Truly Hatchett, from the Nov. 18. 1954 edition of "Jet" magazine.
Lifelong Baltimore resident Truly Hatchett etched his name into the history books in November 1954 when he became one of two African-Americans to win election to the Maryland State House of Delegates, being the first of their race to be elected to that body. Over seventy years old at the time of his election, Hatchett represented the district of Baltimore for one term and in the twilight of his life was remarked as being "the oldest living real estate broker and insurance man" residing in the city of Baltimore.
Born in Baltimore on June 17, 1881, Truly Hatchett was the son of James H. and Hannah Hatchett. He is recorded as having attended the public schools of Baltimore and for nearly all of his adult life worked as a real estate dealer and insurance broker. A longstanding member of the Elks Lodge, Hatchett was elected as the Exalted Ruler of the Monumental Elks Lodge of Baltimore in 1928. He would remain affiliated with the Elks Lodge until his death, and for a number of years served that organization's Grand Lodge as its "regional director of education". Hatchett was also long active in the Y.M.C.A, holding the post of President of the Board of Managers of the Druid Hill Branch of the YMCA in the early 1950s.
Prior to his election as a state delegate, Hatchett continued to deal in real estate and insurance. In the early 1950s, he was serving as a "senior claims examiner" in the Unemployment Compensation Division of Baltimore and in November 1954 won election as a Democrat to the Maryland House of Delegates from Baltimore's 4th district.
Truly Hatchett and his fellow legislators in April 1955, from the Baltimore Afro-American.
Seated along with Hatchett was fellow Fourth district delegate Emory Ryan Cole (1893-1968), a veteran of WWI as well as a practicing lawyer. Taking their seats at the start of the 1955-session, Hatchett and Cole were highlighted in the 1955 edition of the Baltimore Afro-American, where they described their first few months of legislative service. Despite his history-making status in Maryland politics, Hatchett remained modest about he and Cole's groundbreaking tenure, noting that:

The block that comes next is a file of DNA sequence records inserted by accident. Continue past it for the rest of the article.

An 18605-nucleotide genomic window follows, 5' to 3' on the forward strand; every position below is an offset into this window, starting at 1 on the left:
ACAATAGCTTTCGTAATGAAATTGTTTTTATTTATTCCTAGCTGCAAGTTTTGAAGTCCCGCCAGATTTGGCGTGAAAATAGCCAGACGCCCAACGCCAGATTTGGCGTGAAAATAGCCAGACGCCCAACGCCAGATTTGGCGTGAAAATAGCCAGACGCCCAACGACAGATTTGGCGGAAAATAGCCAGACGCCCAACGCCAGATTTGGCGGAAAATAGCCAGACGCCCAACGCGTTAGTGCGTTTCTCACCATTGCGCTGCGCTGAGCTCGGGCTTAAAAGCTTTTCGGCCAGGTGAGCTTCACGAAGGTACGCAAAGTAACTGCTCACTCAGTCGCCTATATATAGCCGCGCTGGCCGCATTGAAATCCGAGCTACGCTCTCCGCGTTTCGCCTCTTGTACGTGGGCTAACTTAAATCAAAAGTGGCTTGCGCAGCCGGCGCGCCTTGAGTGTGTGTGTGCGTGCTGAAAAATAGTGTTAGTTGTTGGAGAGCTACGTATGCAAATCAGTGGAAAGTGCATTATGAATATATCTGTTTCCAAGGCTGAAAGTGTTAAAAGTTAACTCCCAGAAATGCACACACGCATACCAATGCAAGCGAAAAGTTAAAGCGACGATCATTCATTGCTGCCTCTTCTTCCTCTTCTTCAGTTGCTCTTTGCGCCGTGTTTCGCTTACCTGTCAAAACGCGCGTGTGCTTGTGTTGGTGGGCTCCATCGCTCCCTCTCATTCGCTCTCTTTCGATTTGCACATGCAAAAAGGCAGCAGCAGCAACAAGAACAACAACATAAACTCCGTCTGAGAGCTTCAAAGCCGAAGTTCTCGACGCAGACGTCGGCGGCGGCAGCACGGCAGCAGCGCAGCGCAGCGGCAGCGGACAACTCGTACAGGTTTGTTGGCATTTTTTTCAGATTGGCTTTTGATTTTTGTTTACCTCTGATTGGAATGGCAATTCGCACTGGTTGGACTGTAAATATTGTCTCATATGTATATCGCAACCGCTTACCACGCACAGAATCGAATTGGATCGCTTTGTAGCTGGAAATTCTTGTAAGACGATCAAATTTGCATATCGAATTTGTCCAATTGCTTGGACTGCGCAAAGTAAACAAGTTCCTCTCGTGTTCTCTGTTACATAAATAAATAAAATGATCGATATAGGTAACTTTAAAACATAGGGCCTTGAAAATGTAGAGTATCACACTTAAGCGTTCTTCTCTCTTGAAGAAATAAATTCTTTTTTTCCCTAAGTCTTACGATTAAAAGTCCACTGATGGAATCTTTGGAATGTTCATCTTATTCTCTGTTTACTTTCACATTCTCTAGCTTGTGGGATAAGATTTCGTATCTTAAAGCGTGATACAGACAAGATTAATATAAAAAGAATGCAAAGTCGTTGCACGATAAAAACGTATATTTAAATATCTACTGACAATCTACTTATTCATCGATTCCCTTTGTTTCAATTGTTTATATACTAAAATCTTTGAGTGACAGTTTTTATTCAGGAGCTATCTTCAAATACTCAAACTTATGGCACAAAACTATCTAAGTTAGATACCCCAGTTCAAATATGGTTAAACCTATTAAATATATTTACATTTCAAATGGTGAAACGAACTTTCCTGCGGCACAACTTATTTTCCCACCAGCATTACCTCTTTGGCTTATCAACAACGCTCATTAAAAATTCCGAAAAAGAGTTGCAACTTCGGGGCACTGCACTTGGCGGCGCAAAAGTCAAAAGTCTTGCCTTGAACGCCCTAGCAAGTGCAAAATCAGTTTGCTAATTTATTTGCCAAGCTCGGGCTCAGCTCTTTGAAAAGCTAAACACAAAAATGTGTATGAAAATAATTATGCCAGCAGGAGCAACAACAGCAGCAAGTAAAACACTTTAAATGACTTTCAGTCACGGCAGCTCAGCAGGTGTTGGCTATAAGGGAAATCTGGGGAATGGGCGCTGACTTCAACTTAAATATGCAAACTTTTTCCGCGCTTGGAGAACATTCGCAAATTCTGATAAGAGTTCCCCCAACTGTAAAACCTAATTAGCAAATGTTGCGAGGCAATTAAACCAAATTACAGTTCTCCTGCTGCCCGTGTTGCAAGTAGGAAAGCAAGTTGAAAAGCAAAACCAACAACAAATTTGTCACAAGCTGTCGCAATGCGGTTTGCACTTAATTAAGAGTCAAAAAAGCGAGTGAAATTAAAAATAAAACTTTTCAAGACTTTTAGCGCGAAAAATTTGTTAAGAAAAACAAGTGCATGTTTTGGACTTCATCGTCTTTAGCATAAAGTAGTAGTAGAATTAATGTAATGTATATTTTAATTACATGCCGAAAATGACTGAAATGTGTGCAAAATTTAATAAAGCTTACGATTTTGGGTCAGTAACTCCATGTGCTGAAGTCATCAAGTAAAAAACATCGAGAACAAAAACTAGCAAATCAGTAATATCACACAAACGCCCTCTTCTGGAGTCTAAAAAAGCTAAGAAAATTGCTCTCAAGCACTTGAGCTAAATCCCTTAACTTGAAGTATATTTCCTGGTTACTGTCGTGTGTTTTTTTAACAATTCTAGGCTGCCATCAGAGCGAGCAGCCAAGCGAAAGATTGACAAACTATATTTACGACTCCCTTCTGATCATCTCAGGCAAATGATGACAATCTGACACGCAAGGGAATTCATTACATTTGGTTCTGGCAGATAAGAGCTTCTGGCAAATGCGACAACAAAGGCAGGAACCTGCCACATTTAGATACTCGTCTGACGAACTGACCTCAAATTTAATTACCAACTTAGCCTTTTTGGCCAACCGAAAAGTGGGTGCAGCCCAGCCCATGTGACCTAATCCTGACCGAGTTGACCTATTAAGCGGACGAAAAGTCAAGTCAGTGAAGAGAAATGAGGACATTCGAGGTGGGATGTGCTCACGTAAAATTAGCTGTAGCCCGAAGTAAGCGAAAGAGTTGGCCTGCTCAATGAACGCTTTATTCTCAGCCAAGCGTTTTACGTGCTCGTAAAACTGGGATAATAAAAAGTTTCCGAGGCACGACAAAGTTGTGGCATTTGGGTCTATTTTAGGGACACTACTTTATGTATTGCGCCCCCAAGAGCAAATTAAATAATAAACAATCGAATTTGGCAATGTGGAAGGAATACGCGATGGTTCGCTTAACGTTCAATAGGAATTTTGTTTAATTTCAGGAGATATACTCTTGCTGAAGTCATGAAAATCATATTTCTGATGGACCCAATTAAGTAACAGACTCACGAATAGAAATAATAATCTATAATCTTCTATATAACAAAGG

"At no time did the Assembly try to embarrass us. Our representatives made a fine impression on the two bodies."Hatchett's term of four years concluded in 1958, having been an unsuccessful candidate for reelection. For the remainder of his life he and his wife Bertha played a prominent role in local civic affairs, and in 1969 the 88-year-old former legislator and his wife were taken from their Druid Block home to the Provident Hospital in Baltimore out of concerns for their health and well-being. As the Baltimore Afro-American relates,
"This good news is a great relief to their friends and neighbors who were much concerned that these two grand senior citizens were ill and alone, except for a half-blind dog...But thanks to their minister, the Rev, Vernon Dobson (Union Baptist) and their nieces in Philadelphia and their friend, Charles Parker, they'll get the tender loving care they need now."After many years of prominence in Baltimore's black community, Truly Hatchett died on April 1, 1970, two months short of his 89th birthday. A burial location for both he and his wife remains unknown at this time.
Truly Hatchett (on right) at the 1960 Elks Citizenship Banquet in Washington, D.C.